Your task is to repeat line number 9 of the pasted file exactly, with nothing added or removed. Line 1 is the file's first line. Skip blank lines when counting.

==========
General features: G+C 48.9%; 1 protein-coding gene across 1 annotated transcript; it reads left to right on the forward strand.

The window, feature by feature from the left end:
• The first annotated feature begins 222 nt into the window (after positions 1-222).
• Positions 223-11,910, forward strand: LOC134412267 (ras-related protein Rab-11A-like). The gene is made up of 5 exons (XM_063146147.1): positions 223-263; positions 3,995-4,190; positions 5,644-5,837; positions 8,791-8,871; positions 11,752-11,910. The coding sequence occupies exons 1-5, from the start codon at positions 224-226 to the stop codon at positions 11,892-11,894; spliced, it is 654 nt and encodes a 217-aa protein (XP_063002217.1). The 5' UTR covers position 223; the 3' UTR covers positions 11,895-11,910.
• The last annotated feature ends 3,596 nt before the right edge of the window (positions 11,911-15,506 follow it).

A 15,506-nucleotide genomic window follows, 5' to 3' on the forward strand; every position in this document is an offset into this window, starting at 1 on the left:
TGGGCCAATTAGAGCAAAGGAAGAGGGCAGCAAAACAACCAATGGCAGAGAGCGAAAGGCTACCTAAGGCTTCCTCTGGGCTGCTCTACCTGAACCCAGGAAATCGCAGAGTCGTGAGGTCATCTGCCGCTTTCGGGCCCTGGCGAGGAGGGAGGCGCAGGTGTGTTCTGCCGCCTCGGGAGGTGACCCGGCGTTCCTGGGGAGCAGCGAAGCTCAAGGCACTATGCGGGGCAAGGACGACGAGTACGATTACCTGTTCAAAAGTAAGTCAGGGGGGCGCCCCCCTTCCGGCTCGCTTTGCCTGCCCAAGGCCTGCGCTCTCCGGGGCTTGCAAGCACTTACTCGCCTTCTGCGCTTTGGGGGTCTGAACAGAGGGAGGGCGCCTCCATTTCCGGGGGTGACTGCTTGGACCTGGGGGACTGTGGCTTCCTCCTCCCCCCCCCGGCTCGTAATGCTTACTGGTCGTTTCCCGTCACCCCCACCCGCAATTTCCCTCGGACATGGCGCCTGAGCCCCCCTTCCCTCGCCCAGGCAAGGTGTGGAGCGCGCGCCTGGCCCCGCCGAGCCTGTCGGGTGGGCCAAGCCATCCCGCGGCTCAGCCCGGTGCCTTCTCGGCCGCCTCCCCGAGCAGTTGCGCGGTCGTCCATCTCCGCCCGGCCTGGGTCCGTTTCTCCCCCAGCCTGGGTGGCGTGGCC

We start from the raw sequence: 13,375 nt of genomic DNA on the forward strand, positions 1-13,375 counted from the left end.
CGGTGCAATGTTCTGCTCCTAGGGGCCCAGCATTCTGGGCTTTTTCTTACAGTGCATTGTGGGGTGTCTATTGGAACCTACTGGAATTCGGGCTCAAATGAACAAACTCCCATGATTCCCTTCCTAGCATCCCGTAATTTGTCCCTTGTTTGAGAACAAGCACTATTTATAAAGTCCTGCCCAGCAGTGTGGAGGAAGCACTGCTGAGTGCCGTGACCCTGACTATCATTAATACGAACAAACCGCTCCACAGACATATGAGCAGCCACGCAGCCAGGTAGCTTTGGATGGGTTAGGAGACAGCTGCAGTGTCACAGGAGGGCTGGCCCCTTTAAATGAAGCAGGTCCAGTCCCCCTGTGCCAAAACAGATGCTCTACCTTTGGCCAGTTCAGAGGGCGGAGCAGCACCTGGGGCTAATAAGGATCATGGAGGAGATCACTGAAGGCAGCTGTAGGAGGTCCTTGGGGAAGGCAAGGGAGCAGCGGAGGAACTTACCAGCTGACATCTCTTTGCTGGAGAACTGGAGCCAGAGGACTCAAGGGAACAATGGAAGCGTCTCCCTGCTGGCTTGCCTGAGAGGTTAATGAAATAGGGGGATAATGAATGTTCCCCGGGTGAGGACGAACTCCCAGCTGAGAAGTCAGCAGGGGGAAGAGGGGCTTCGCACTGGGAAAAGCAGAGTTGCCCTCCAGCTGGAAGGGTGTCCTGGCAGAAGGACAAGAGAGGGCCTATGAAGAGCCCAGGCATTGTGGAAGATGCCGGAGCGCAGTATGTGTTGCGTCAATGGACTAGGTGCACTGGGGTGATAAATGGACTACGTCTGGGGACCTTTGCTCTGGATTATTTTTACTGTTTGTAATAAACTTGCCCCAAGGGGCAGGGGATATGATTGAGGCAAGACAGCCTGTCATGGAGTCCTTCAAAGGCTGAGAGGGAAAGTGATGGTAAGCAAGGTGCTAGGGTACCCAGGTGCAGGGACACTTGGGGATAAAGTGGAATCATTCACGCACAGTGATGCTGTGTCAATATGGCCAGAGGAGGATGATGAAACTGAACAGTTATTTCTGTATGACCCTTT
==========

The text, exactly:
CGGTGCAATGTTCTGCTCCTAGGGGCCCAGCATTCTGGGCTTTTTCTTACAGTGCATTGTGGGGTGTCTATTGGAACCTACTGGAATTCGGGCTCAAATGAACAAACTCCCATGATTCCCTTCCTAGCATCCCGTAATTTGTCCCTTGTTTGAGAACAAGCACTATTTATAAAGTCCTGCCCAGCAGTGTGGAGGAAGCACTGCTGAGTGCCGTGACCCTGACTATCATTAATACGAACAAACCGCTCCACAGACATATGAGCAGCCACGCAGCCAGGTAGCTTTGGATGGGTTAGGAGACAGCTGCAGTGTCACAGGAGGGCTGGCCCCTTTAAATGAAGCAGGTCCAGTCCCCCTGTGCCAAAACAGATGCTCTACCTTTGGCCAGTTCAGAGGGCGGAGCAGCACCTGGGGCTAATAAGGATCATGGAGGAGATCACTGAAGGCAGCTGTAGGAGGTCCTTGGGGAAGGCAAGGGAGCAGCGGAGGAACTTACCAGCTGACATCTCTTTGCTGGAGAACTGGAGCCAGAGGACTCAAGGGAACAATGGAAGCGTCTCCCTGCTGGCTTGCCTGAGAGGTTAATGAAATAGGGGGATAATGAATGTTCCCCGGGTGAGGACGAACTCCCAGCTGAGAAGTCAGCAGGGGGAAGAGGGGCTTCGCACTGGGAAAAGCAGAGTTGCCCTCCAGCTGGAAGGGTGTCCTGGCAGAAGGACAAGAGAGGGCCTATGAAGAGCCCAGGCATTGTGGAAGATGCCGGAGCGCAGTATGTGTTGCGTCAATGGACTAGGTGCACTGGGGTGATAAATGGACTACGTCTGGGGACCTTTGCTCTGGATTATTTTTACTGTTTGTAATAAACTTGCCCCAAGGGGCAGGGGATATGATTGAGGCAAGACAGCCTGTCATGGAGTCCTTCAAAGGCTGAGAGGGAAAGTGATGGTAAGCAAGGTGCTAGGGTACCCAGGTGCAGGGACACTTGGGGATAAAGTGGAATCATTCACGCACAGTGATGCTGTGTCAATATGGCCAGAGGAGGATGATGAAACTGAACAGTTATTTCTGTATGACCCTTT